Britain's currency also dropped for a third day versus the euro as futures prices showed traders are betting the Bank of England will this year add to its three rate reductions since December, after keeping borrowing costs unchanged tomorrow. The pound extended its drop as a government report today showed U.K. manufacturing production unexpectedly contracted in March.
The pound fell as much as 0.9 percent to $1.9557, the lowest level since Feb. 21, and was at $1.9579 by 10:15 a.m. in London. It also slipped to 79.01 pence per euro, from 78.70 pence. Britain's currency will fall to $1.89 and 81 pence per euro in three months, Klawitter forecast.
Gilts fell as a rally in European stocks damped demand for the safety of government debt, paring losses after the manufacturing report.
The yield on the two-year note rose 1 basis point to 4.42 percent. The price of the 4.75 percent security due June 2010 dropped 0.02, or 20 pence per 1,000-pound ($1,958) face amount, to 100.66. The 10-year gilt yield gained 2 basis points to 4.69 percent. Yields move inversely to bond prices.
An index of consumer sentiment taken from the responses of 1,000 people declined seven points to 70, the lowest level since the survey began in May 2004, Nationwide, Britain's fourth- biggest mortgage lender, said today in an e-mailed statement.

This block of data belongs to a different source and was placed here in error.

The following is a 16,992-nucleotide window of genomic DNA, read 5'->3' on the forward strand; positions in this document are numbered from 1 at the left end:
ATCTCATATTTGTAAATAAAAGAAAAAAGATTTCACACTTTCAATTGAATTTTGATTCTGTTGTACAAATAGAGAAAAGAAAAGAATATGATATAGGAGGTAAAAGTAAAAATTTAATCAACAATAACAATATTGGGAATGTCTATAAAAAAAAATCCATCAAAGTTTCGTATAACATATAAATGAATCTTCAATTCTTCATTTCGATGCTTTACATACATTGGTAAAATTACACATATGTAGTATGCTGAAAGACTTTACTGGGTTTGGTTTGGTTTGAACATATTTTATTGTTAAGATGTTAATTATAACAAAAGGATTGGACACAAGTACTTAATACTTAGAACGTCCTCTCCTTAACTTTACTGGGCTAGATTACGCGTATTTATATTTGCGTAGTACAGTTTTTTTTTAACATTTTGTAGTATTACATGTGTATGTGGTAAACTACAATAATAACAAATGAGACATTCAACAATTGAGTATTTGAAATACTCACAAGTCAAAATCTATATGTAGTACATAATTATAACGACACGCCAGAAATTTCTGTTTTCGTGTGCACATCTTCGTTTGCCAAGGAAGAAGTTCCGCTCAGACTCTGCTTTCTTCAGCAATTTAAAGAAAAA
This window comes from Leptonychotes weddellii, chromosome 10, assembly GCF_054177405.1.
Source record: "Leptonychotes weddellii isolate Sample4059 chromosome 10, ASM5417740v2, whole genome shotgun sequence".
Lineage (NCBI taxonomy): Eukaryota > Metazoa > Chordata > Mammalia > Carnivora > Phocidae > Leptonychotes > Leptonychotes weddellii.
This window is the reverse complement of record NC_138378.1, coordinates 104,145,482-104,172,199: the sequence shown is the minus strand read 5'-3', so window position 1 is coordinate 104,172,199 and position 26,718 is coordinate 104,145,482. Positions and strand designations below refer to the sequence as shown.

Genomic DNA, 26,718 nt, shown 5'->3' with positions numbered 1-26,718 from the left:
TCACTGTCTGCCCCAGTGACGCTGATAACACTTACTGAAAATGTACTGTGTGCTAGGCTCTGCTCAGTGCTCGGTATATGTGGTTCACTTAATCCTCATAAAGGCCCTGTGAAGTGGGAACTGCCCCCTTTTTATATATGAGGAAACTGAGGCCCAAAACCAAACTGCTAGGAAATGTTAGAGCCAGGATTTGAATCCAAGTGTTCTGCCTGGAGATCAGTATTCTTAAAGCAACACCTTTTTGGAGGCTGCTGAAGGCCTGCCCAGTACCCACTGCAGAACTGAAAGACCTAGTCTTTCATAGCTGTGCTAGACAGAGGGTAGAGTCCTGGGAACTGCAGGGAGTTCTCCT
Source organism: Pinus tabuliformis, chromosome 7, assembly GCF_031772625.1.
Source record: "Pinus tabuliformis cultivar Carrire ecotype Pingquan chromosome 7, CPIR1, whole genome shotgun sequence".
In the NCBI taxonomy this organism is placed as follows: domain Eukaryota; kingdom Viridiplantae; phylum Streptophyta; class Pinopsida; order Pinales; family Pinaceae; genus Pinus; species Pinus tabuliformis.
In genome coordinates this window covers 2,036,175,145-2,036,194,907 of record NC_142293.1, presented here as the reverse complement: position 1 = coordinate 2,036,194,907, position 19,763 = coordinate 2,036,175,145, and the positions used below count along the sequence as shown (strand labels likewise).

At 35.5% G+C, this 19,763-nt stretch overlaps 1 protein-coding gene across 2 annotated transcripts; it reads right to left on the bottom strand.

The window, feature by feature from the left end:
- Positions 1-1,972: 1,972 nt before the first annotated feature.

Factory output fell 0.5 percent, compared with a 0.4 percent gain in February, the Office for National Statistics said in London. Economists predicted no change, according to the median of 33 estimates in a Bloomberg News survey. On the year, factory production rose 0.6 percent. Industrial production contracted 0.5 percent, the report showed.
Investors increased bets borrowing costs will fall this year, with the implied yield on the sterling interest-rate futures contract due December dropping to 5.16 percent, from 5.18 percent yesterday and 5.36 percent two weeks ago.
The Bank of England will leave its benchmark rate on hold at tomorrow's monthly policy meeting, according to the median forecast of 61 economists surveyed by Bloomberg.